HAVANA TIMES, March 26 – Carlos married an English woman in 2003, but he didn’t travel immediately to England. First he went to his native province in the east of the country to visit to his family.
There he met a young woman with whom he could have shared the rest of his life if he had met her earlier, but he was already a married man and his future seemed decided. So finally he traveled to his wife’s country.
“When you leave Cuba, they give you a white rectangular card (carte blanca), which on it is written, “Keep this until you return to the country. You must exhibit it, along with your emigration permit, to the immigration official, who is the last person you will see before boarding the airplane,” Carlos explained to me.
But what for many Cubans is a fairytale (marrying a foreigner and emigrating, preferably to a country in the First World), didn’t have the happy ending of living happily ever after. Carlos and his new wife differed over many things, among them the fact that he would someday return to Cuba.
After a few months living in London, Carlos telephoned Clari, the woman he had met during the visit to his family. The truth is that he had called her on other occasions – many occasions to be frank. But what was different from those other times, when they conversed and he played songs by Ricardo Arjona in the background, was that this time he asked her if she would marry him if he returned to Cuba.
Four and a half months after leaving his country, Carlos returned to Havana’s international airport, and the first person he ran into was an immigration official.
“That’s the procedure,” Carlos explained to me. “You have to show them the carta blanca (if it’s been lost you have to pay 150 CUCs to get a new one and be able to present it). Then you go to customs. They don’t allow any margin of error.”
But apparently errors always find a tiny crack to sneak in. Or, perhaps, what happens is that people who hold highly responsible positions in the country could never conceive that a person leaving here under the conditions that Carlos did would ever want to return.
The fact is that the Office of Immigration communicated to the OFICODA [the government rationing office] that food from the ration book should not be made available to Carlos’ family because he had remained in London as an emigrant.
Physical presence vs. bureaucratic logic
This is what they could have concluded if Carlos had not returned after having stayed the permitted eleven months outside of the country, but he was back here before five had past. This means, even when he had the most overwhelming proof —his physical presence— that he had not “abandoned” the country, Carlos was kicked out of the food rationing program for six months.
He decided to go to the Office of Immigration to present what had happened to him. There, he spoke with a lieutenant colonel.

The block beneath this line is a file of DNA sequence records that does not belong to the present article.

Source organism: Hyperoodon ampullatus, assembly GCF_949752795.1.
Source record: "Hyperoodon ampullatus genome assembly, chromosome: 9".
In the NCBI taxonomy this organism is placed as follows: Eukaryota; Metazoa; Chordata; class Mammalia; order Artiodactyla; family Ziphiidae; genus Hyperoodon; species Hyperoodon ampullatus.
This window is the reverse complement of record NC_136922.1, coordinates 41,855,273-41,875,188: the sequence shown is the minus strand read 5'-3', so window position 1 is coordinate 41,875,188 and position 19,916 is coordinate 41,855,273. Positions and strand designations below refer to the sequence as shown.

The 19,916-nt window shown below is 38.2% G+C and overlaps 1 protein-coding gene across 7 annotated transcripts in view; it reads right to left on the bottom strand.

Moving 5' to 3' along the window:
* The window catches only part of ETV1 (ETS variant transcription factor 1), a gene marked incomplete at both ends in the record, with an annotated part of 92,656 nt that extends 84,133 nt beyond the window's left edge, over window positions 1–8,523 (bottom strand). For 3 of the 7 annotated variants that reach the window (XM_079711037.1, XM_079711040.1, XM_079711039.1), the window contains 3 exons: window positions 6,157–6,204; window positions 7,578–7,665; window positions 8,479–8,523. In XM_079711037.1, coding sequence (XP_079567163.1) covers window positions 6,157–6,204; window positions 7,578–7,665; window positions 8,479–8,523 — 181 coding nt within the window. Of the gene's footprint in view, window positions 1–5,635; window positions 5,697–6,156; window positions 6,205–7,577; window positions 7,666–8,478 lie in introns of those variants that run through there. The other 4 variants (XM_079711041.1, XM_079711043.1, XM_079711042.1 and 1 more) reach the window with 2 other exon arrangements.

“Who’s going to reimburse me for these six months without a ration book, in that I’m a Cuban citizen residing in the country?, Carlos asked.
“These are the errors on which the Revolution is built,” was the answer he received from the official.
“It’s a shame that those errors are made with those of us who want to stay here,” Carlos responded, exhibiting the Permission for Residence Abroad document he had received during his stay in London. It demonstrated that he had the option of staying in London even though he had separated from his wife.
This is a man who has a good command of English, in addition to Portuguese and Italian. He studied law and graduated, though he never received his degree because he didn’t complete the subsequent two-year social service requirement.
He’s not a person who’ afraid of work: When he returned to the capital from his province, he worked as a bicycle-taxi driver, in construction, washing cars at hotels, as an English teacher in a school, worked again in construction and finally in the district attorney’s office once he completed his law program. At the time all this happened to him, he was only thirty years old.
“So why didn’t you stay?” the official asked him (I admit I wouldn’t have been able to resist asking the same thing myself).
“Because I have my family here; my aunt who raised me is now 74, and I have a debt of gratitude with her that will last a lifetime. When you’re abroad you miss your family, but your family also misses you. But I was also born here and I want to die in this country. I’m proud of being Cuban.”
I won’t deny my astonishment, but his reasons inspired respect in me. In terms of the lieutenant’s colonel reaction, this was limited to telling him, “Congratulations” and then turning his back on Carlos.
Some people told him he was an imbecile for returning, and much more for staying, given he had the opportunity he had to leave. He married Clari and they built their house together, where they now live.
When I say that they built it together, I mean she carried sacks of cement just like he did. It’s one of the things that he admires most about her.
Now Carlos is back to suffering the daily problems of any Cuban, but contrary to many who prefer to grumble at bus stops and in lines, he prefers to voice his concerns to his representatives at the neighborhood report-back assemblies, as is his right. (I hope to speak about that another time).